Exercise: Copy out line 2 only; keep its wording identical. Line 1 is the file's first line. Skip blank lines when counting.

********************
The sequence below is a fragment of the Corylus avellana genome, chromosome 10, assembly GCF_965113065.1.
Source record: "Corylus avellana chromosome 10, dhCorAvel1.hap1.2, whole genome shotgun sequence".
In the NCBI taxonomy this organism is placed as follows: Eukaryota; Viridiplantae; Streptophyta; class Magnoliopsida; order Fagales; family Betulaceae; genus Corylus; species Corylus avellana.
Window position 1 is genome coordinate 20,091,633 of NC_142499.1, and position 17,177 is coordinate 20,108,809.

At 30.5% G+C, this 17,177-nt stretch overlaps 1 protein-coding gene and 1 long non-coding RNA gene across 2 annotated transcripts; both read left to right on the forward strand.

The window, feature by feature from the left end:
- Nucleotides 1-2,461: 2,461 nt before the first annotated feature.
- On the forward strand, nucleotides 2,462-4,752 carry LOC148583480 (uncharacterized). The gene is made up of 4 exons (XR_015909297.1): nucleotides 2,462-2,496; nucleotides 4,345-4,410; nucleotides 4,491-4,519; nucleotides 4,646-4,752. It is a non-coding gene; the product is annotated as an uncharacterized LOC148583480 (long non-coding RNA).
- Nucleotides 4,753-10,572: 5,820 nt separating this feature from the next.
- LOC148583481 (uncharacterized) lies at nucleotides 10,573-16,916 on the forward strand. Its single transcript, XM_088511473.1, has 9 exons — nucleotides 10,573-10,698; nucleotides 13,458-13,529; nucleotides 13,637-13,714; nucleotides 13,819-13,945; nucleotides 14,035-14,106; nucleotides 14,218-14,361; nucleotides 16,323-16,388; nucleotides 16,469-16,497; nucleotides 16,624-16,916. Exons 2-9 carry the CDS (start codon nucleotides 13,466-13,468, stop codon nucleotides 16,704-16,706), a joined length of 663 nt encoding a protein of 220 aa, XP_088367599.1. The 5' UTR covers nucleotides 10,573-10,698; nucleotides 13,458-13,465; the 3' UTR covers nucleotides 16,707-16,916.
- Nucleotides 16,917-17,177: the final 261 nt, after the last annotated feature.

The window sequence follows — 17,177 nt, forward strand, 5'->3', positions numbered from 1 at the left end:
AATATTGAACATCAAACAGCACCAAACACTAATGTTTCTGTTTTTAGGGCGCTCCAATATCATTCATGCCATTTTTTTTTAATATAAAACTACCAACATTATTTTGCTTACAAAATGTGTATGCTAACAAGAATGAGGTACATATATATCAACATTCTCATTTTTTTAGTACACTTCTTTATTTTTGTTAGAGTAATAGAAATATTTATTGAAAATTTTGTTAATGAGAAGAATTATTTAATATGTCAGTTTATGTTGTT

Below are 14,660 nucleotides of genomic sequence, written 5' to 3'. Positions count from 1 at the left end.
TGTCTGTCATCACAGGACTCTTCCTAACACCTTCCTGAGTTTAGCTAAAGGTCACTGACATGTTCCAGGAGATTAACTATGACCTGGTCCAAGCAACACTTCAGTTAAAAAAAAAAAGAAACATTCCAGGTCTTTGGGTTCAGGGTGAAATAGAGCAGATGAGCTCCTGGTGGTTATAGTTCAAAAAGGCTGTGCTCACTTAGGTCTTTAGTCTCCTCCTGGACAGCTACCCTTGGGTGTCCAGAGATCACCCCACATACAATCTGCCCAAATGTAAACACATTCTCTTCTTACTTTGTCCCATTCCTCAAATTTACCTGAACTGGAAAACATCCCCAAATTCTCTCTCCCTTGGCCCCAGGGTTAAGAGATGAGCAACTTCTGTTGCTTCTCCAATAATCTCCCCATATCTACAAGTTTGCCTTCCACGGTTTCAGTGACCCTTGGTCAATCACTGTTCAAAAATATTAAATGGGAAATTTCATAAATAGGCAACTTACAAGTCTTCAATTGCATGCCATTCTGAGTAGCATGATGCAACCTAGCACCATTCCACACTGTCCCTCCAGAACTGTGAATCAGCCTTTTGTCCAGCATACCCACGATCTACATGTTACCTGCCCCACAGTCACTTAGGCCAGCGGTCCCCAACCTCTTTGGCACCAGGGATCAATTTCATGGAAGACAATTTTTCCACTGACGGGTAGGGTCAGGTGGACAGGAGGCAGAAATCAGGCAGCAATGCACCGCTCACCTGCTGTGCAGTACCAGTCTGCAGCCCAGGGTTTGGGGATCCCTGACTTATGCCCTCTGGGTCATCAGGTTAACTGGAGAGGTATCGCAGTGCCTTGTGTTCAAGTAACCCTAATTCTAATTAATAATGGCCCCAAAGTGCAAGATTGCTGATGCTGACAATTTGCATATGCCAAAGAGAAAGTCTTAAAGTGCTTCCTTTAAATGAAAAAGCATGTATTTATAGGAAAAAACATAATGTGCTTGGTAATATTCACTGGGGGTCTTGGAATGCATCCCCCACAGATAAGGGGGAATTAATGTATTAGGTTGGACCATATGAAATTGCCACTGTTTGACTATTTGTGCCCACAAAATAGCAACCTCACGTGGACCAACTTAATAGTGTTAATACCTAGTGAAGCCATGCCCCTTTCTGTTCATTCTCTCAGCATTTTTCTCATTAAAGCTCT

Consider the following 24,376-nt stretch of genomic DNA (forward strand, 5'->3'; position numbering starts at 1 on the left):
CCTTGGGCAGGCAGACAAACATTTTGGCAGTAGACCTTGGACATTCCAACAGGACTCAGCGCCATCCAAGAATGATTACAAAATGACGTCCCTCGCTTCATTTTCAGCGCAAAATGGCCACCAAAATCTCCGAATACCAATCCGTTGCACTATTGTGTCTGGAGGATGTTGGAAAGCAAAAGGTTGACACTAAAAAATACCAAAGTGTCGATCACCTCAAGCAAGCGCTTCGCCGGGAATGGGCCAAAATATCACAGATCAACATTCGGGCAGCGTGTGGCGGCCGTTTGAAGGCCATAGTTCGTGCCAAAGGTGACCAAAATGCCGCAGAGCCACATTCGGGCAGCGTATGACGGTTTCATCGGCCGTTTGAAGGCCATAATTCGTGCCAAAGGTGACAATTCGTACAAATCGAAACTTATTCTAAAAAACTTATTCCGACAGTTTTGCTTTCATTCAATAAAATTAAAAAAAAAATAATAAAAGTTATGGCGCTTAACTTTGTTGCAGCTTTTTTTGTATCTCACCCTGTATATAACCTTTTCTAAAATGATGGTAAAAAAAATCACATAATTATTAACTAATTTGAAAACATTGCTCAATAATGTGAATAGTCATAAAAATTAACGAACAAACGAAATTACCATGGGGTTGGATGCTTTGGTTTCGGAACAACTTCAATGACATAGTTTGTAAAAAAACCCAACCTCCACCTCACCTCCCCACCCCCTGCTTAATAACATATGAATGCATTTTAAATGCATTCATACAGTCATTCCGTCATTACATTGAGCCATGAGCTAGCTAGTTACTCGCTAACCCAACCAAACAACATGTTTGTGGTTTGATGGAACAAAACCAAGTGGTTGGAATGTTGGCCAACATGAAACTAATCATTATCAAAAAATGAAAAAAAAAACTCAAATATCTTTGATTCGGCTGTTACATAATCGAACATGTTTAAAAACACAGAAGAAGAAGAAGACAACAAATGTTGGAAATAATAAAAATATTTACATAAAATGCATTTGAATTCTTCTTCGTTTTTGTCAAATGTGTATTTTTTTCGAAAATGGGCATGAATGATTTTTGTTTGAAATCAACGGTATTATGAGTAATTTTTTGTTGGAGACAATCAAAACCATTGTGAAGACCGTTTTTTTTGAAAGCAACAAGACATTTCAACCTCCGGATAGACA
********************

Source record: "Corylus avellana chromosome 10, dhCorAvel1.hap1.2, whole genome shotgun sequence".